Lingering fallout from Covid-19, mounting evidence that climate change is firmly impacting us and the establishment of an International Sustainability Standards Board (ISSB) will be key drivers for Canada’s professional accountants in 2022, writes Gord Beal, vice-president – research, guidance and support at CPA Canada
Of particular importance in 2022 will be helping those hit hardest by the pandemic.
With a long history of championing good, ethical, responsible business, chartered professional accountants can play a leading role in helping Canada establish economic and social resilience. This includes making sure that under-represented communities have equal access to a prosperous future.
The harsh realities of climate change are being hammered home here in Canada, whether it be floods, fires, extreme heat or drought. Both mitigation – finding ways to grow a greener economy – and adaptation – adjusting to a changing climate – require attention.
Canadian CPAs are keenly aware of the enormous costs of these disasters, and many are now actively involved in addressing the crucial underlying issues that must be addressed to prevent the climate-change crisis from escalating uncontrollably in the future.
When the average citizen thinks about who the leaders will be who can guide us to a safer, net-zero emissions world, they likely think of politicians and scientists first. But professional accountants are well positioned to infuse the process with a key element: trust. We need to have trust in information, trust in commitments being made and trust in the leaders who are making them.
Currently, the leaders of many corporations and governments are delivering heartening net-zero pledges. But how can we reliably know what they are measuring? How they are doing it and how does it compare to what their peers are doing?
Up until recently, the snag has been that companies have reported based on a host of differing voluntary standards that have made it difficult to compare from one organisation to the next and sometimes a challenge to understand. In addition, in some cases, there has been “greenwashing”, a public relations spin to convince people that an organisation is environmentally friendly when it actually may not be.
This past year, the IFRS Foundation took the proverbial bull by the horns and announced that they were going to create the International Sustainability Standards Board. The board is charged with creating a common playing field globally, offering comprehensive sustainability standards that provide comparability and transparency.
The selection of Montreal as a centre responsible for key functions of the ISSB is a significant achievement for Canada and testament to this country’s leadership when it comes to standard setting. Canada is being trusted to help the new board establish a global footprint.
History is in the making and Canada will be at the forefront as the new global sustainability standards board takes shape and our role evolves.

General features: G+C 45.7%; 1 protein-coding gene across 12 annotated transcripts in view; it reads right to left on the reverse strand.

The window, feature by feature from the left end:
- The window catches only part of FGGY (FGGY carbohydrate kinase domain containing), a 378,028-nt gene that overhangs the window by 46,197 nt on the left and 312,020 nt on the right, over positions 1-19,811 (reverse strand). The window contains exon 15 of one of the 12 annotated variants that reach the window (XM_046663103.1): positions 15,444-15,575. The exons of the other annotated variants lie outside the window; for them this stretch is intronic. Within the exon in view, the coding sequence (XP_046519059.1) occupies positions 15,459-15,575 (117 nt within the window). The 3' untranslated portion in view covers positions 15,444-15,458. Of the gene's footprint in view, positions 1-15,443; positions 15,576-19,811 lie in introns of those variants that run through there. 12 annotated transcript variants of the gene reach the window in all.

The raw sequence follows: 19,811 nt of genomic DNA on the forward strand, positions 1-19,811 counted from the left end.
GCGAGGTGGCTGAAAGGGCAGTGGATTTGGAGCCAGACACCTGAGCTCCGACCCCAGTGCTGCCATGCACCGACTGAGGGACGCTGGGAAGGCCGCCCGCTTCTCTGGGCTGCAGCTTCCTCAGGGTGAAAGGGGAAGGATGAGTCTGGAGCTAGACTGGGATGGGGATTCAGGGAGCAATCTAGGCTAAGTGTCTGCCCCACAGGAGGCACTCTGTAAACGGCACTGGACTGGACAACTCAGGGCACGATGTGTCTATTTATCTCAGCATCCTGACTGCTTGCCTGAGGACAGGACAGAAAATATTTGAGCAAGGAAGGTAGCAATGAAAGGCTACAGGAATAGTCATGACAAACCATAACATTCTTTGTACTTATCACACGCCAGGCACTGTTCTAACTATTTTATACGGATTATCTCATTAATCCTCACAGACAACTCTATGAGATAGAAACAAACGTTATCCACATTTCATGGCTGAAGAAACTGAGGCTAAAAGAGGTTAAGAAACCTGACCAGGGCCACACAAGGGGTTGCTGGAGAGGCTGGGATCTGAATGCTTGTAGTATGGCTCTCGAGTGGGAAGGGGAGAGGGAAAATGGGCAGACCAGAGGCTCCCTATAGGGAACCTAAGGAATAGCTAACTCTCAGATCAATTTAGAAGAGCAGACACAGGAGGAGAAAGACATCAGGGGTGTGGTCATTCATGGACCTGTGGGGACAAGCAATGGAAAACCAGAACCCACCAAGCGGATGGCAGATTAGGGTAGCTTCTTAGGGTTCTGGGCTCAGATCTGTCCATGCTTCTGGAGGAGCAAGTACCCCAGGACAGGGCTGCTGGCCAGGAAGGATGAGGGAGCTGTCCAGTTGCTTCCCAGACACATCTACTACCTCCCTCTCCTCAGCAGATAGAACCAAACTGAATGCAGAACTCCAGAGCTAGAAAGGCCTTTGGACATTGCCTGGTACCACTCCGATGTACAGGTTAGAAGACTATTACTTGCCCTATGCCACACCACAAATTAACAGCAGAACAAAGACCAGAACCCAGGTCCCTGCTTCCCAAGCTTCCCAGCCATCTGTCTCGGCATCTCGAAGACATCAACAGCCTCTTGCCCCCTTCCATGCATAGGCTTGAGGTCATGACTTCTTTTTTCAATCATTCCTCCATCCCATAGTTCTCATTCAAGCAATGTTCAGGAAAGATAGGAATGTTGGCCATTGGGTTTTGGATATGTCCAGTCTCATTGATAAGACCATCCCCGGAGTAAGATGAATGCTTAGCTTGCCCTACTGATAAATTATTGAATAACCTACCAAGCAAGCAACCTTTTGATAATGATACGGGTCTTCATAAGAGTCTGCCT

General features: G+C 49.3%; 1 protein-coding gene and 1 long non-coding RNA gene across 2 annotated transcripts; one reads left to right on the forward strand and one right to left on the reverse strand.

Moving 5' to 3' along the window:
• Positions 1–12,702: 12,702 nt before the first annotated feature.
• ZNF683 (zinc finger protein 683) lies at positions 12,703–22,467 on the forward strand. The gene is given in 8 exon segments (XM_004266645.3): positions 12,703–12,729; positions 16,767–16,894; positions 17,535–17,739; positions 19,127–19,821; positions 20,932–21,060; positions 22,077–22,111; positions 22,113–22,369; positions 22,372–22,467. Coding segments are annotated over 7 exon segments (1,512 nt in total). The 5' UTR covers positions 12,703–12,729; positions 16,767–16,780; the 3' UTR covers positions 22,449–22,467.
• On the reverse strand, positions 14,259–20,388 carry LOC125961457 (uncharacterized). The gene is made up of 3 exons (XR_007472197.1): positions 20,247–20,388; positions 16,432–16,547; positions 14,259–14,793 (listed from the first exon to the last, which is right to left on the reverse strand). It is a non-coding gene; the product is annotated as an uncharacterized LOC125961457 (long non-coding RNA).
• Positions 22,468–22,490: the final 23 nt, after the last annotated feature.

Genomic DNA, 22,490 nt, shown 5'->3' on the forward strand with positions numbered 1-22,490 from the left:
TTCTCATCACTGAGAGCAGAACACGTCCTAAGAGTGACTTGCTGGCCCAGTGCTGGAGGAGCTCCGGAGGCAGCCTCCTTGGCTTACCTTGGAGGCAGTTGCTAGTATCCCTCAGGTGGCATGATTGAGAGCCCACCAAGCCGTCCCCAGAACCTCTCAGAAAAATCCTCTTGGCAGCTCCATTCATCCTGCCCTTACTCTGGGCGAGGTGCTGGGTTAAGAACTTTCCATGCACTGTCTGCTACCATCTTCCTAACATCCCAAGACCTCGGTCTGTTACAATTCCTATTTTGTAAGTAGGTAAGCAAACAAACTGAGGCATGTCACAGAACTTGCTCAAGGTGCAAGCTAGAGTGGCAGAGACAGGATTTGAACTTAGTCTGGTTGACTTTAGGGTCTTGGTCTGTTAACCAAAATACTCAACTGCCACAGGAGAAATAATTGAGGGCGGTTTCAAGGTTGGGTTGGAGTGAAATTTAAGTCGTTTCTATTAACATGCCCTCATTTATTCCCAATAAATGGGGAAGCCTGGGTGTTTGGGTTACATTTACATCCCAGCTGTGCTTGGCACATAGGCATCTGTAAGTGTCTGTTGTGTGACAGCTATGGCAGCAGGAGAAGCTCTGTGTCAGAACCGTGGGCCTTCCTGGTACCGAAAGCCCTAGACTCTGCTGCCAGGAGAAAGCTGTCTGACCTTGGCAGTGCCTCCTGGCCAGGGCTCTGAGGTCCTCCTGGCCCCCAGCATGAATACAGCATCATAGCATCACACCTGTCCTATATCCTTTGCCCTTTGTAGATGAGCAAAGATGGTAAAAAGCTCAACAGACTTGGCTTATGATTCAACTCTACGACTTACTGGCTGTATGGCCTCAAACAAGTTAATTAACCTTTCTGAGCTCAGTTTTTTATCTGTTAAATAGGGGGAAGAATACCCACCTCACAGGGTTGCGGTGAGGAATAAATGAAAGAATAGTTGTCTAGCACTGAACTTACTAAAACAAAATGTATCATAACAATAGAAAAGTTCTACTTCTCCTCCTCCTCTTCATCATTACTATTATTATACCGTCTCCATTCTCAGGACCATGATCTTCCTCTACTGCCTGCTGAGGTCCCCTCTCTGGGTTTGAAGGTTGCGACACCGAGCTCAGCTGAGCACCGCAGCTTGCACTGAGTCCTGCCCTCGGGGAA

Consistency around environmental, social and governance (ESG) disclosure is especially important as these international standards will provide better information to evaluate these net-zero pledges and determine if progress is indeed being made.
Accountability with what is being reported is important to prevent greenwashing and to reduce the risk for misinformation. Without accountability, trust cannot be achieved.
For effective standards to emerge, it is also important to take a holistic viewpoint. Canada’s diversified economy, spanning resource extraction, manufacturing, finance, high-tech industries and more, means both sustainability and standard-setting experts in this country can relate to the needs of the full range of international markets, because each need is reflected in our own economy.
The initial focus of the sustainability standards globally will concentrate on the environmental aspects of ESG. However, we must also ensure that the focus on that ‘E’ is accompanied by the incorporation of the ‘S’ as those social considerations are essential for a just transition to net-zero economies.
In Canada, the focus on standards doesn’t end there. The Independent Review Committee on Standard Setting in Canada is working to review the governance and structure for Canadian accounting, auditing, and assurance standards and to identify what may be needed in the future – including sustainability standards. This includes a recommendation to establish a Canadian Sustainability Standards Board that could become the domestic ‘mirror’ to the ISSB.
It will be interesting to see how these developments unfold, domestically and internationally. But one thing is certain: increased global focus on climate change and sustainable business will provoke new thinking. Let’s embrace the opportunities and responsibilities that lie ahead.